Comparison of various sources of uncertainty in stand-level net present value estimates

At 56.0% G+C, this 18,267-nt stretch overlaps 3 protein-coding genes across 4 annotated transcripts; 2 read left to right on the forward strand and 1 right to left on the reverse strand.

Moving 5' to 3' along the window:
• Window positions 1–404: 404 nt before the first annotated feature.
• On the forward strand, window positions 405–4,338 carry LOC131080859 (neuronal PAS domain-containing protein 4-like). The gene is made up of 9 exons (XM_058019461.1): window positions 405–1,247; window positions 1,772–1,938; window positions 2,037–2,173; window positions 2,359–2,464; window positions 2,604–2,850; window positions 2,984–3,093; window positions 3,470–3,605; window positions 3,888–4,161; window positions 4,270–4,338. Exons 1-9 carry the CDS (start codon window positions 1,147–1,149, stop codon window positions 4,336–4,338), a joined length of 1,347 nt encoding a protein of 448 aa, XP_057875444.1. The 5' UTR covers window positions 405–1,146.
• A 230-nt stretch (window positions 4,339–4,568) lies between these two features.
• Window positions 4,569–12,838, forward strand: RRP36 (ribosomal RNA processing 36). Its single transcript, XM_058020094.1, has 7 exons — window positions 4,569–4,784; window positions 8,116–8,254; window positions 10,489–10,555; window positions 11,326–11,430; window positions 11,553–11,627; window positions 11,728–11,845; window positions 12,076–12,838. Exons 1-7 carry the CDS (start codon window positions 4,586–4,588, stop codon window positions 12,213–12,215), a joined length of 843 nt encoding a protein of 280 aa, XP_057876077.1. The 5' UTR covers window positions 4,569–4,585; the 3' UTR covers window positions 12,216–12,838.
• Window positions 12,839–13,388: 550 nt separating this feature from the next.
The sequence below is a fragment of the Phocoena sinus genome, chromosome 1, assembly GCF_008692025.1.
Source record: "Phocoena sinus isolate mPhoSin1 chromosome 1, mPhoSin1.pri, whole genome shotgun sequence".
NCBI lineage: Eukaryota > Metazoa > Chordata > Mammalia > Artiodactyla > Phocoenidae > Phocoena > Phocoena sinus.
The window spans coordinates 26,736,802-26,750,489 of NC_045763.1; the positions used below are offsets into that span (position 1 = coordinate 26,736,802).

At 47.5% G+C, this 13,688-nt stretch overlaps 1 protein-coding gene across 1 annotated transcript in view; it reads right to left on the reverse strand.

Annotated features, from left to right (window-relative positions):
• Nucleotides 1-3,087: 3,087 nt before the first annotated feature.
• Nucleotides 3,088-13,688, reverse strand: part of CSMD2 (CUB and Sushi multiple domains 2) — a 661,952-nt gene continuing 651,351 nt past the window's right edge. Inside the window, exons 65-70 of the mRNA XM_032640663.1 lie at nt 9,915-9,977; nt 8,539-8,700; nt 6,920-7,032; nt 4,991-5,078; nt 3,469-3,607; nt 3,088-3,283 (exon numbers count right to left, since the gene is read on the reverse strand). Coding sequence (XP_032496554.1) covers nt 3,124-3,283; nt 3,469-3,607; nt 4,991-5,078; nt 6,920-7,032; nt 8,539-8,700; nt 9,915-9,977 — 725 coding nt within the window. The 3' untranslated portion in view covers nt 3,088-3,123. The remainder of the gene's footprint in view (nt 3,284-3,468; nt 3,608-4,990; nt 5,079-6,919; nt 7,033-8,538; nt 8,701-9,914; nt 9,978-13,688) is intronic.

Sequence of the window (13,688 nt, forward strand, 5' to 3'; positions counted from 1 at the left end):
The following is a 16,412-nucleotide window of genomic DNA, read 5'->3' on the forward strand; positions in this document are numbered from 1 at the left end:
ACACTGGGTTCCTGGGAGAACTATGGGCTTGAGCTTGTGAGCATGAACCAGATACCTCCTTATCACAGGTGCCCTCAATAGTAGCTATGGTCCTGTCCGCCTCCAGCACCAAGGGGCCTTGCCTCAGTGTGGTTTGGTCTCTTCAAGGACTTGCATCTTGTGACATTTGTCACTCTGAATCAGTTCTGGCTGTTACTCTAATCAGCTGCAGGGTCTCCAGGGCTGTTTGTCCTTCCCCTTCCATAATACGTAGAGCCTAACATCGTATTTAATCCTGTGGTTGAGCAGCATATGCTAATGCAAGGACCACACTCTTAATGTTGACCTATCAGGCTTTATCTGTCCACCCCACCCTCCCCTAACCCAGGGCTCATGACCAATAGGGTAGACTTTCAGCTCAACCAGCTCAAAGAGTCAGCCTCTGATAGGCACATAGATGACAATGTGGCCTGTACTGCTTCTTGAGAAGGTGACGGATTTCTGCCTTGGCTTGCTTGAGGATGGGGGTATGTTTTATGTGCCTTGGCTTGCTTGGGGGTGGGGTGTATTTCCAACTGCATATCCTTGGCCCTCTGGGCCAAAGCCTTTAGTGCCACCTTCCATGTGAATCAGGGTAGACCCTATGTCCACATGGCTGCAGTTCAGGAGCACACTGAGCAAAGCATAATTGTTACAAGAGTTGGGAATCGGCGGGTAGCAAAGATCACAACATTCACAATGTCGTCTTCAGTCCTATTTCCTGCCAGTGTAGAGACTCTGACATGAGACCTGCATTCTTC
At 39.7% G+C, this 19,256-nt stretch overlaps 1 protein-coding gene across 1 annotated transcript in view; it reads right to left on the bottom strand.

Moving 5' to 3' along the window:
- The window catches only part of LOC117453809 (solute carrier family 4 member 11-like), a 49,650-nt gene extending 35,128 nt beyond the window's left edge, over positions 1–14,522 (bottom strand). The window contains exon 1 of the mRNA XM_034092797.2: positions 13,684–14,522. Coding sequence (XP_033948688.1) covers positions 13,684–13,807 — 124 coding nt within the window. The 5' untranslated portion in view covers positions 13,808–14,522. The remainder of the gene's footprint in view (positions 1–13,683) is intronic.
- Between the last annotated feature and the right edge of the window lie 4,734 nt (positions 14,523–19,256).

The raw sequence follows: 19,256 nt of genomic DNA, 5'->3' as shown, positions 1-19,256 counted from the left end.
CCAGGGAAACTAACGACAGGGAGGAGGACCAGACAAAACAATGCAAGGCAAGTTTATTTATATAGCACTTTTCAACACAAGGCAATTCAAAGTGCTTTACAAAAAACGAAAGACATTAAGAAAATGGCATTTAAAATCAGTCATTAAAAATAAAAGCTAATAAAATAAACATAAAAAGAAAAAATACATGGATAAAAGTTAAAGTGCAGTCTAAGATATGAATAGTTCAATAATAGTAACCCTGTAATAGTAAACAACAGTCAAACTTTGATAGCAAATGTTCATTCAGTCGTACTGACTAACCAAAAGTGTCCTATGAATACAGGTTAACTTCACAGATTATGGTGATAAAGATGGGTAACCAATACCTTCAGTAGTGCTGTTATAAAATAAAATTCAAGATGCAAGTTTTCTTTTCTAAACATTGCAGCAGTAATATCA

The objective of this study was to compare the relative importance of various sources of uncertainties in determining the net present value of forest stands and forested property. This was achieved by performing stand-level simulations that took into account: i) input data errors (airborne laser-scanning data vs. ocular standwise field inventory data), ii) stochastic future development of timber assortment prices and iii) errors in stand-level growth projection models. The starting point of the study was a simulated forest estate comprising 40 stands of various types sufficiently represented (e.g. with respect to species composition, development class distribution, and site quality). Stochastic timber price models were formulated, employing geometric mean-reverting principles. The results showed that sources of uncertainty all had significant effects on the probability distribution of the net present value of the stand. The relative standard deviations of stand net present values averaged 8% for stochastic timber price, 29% for errors in standwise field inventory data, 26% for errors in airborne laser-scanning data and 33% for errors in growth projection models when applying a 3% discount rate. When all three sources of uncertainty were analysed simultaneously, the highest average standard deviation was 47.4%. Interestingly, errors in the growth projections and the quality of inventory data contributed more to the variation in stand net present value than fluctuation in timber price did, although this result was based on the assumption that the forestry industry maintains its competitiveness in the long run. Our modeling approach made it possible to compare various sources of uncertainty and to set confidence intervals for net present value estimates. This approach can also result in information on which sources of uncertainty are focused.
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